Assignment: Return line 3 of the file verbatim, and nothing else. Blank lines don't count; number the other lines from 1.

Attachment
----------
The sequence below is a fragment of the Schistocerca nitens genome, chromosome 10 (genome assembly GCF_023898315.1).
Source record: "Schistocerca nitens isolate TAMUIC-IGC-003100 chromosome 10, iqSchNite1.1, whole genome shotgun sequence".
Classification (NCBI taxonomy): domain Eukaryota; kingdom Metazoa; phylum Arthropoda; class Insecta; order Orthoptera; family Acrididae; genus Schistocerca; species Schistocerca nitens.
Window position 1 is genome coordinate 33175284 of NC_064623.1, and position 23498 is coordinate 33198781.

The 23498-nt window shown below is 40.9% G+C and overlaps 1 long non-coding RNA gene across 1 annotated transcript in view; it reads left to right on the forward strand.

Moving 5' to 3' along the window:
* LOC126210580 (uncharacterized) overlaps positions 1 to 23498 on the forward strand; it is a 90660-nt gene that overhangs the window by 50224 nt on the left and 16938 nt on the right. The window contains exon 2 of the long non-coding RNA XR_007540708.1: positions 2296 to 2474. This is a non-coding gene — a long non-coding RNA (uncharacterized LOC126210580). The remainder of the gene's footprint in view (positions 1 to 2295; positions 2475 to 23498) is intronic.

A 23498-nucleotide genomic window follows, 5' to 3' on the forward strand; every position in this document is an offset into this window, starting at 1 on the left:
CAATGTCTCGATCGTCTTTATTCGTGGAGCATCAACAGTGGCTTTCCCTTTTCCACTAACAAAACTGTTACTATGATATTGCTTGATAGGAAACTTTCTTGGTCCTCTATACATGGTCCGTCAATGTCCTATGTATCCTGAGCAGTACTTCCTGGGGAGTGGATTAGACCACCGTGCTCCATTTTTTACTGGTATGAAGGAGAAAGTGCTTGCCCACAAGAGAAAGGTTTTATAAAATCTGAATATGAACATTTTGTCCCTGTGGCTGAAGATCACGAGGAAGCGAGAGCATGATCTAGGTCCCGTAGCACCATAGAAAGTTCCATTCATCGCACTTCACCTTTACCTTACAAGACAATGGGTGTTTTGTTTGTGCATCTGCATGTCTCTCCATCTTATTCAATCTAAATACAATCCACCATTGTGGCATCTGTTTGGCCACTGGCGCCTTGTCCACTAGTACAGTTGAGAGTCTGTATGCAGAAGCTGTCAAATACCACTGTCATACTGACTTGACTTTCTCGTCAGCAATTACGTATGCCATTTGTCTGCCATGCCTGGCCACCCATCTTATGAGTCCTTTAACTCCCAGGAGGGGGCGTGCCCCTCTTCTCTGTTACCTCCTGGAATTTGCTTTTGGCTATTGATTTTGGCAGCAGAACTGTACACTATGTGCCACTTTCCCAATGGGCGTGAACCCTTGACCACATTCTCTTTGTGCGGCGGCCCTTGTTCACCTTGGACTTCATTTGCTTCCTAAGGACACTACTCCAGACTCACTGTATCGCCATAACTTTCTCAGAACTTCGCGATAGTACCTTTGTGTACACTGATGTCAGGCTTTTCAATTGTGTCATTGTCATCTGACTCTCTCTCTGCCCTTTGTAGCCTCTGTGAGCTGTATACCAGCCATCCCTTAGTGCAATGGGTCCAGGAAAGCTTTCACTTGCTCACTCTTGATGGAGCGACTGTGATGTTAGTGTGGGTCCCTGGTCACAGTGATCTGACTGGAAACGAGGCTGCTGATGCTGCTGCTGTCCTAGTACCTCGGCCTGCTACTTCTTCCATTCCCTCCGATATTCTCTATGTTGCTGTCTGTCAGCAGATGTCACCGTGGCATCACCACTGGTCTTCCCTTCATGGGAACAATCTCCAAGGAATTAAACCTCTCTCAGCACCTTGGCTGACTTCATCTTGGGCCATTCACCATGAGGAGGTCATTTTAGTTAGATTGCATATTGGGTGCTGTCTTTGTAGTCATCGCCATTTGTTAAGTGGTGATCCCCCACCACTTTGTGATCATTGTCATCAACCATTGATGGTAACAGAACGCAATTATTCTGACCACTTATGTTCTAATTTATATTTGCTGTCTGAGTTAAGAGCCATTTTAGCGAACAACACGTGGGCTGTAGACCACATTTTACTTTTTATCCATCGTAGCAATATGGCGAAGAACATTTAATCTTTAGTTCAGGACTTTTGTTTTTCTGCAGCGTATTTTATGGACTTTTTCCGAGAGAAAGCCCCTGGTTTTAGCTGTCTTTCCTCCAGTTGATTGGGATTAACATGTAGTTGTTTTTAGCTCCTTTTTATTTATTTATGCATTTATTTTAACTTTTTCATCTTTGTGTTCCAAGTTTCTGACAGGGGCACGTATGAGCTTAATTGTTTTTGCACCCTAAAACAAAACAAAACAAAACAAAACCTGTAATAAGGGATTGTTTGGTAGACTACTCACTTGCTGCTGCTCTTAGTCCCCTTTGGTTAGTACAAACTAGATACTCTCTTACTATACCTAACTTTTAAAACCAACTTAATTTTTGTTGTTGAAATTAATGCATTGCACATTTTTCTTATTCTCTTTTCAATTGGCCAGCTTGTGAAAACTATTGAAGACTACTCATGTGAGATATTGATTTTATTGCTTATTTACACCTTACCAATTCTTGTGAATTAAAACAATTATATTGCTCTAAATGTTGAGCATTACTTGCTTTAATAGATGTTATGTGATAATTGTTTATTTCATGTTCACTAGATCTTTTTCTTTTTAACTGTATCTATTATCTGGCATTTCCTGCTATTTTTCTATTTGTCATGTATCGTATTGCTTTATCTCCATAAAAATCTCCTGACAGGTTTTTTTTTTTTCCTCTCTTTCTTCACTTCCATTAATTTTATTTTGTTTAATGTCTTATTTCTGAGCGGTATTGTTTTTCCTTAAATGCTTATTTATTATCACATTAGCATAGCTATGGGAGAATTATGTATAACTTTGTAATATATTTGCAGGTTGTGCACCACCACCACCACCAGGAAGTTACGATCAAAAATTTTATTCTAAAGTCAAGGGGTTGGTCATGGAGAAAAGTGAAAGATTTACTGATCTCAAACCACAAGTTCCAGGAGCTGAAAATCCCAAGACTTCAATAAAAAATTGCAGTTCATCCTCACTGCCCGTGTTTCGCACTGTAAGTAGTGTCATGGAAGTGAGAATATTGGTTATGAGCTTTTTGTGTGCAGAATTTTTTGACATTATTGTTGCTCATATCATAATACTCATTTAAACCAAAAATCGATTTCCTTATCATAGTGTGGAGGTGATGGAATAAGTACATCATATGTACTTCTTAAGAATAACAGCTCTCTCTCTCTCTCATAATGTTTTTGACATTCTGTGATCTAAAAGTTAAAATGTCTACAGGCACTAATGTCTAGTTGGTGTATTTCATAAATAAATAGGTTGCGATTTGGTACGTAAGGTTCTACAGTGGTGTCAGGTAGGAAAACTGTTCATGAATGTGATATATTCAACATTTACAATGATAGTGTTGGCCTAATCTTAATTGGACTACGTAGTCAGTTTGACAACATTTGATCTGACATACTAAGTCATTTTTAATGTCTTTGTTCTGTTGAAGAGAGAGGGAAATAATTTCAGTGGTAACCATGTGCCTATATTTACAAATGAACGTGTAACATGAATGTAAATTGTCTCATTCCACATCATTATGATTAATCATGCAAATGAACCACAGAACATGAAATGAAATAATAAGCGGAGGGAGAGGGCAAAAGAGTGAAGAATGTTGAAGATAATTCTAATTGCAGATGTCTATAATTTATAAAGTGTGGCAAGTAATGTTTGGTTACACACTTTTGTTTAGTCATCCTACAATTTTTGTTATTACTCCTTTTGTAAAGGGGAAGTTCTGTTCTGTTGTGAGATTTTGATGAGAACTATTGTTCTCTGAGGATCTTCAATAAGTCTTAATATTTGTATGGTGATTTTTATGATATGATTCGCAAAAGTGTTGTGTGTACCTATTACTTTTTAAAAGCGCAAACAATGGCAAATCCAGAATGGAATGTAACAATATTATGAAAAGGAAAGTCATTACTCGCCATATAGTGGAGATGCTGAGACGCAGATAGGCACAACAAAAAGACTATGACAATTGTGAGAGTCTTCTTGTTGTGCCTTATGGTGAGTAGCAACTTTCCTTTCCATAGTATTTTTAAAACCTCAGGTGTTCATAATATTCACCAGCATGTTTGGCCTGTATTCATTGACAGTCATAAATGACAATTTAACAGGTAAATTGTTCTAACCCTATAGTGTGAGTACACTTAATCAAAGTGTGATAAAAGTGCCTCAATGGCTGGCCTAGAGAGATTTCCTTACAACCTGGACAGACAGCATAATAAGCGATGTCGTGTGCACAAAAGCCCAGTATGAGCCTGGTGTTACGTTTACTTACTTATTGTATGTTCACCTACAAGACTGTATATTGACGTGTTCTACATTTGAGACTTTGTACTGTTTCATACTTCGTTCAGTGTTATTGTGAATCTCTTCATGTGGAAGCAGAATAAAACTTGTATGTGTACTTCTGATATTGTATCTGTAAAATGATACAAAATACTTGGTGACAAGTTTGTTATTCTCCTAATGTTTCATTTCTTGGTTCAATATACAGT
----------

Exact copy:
Classification (NCBI taxonomy): domain Eukaryota; kingdom Metazoa; phylum Arthropoda; class Insecta; order Orthoptera; family Acrididae; genus Schistocerca; species Schistocerca nitens.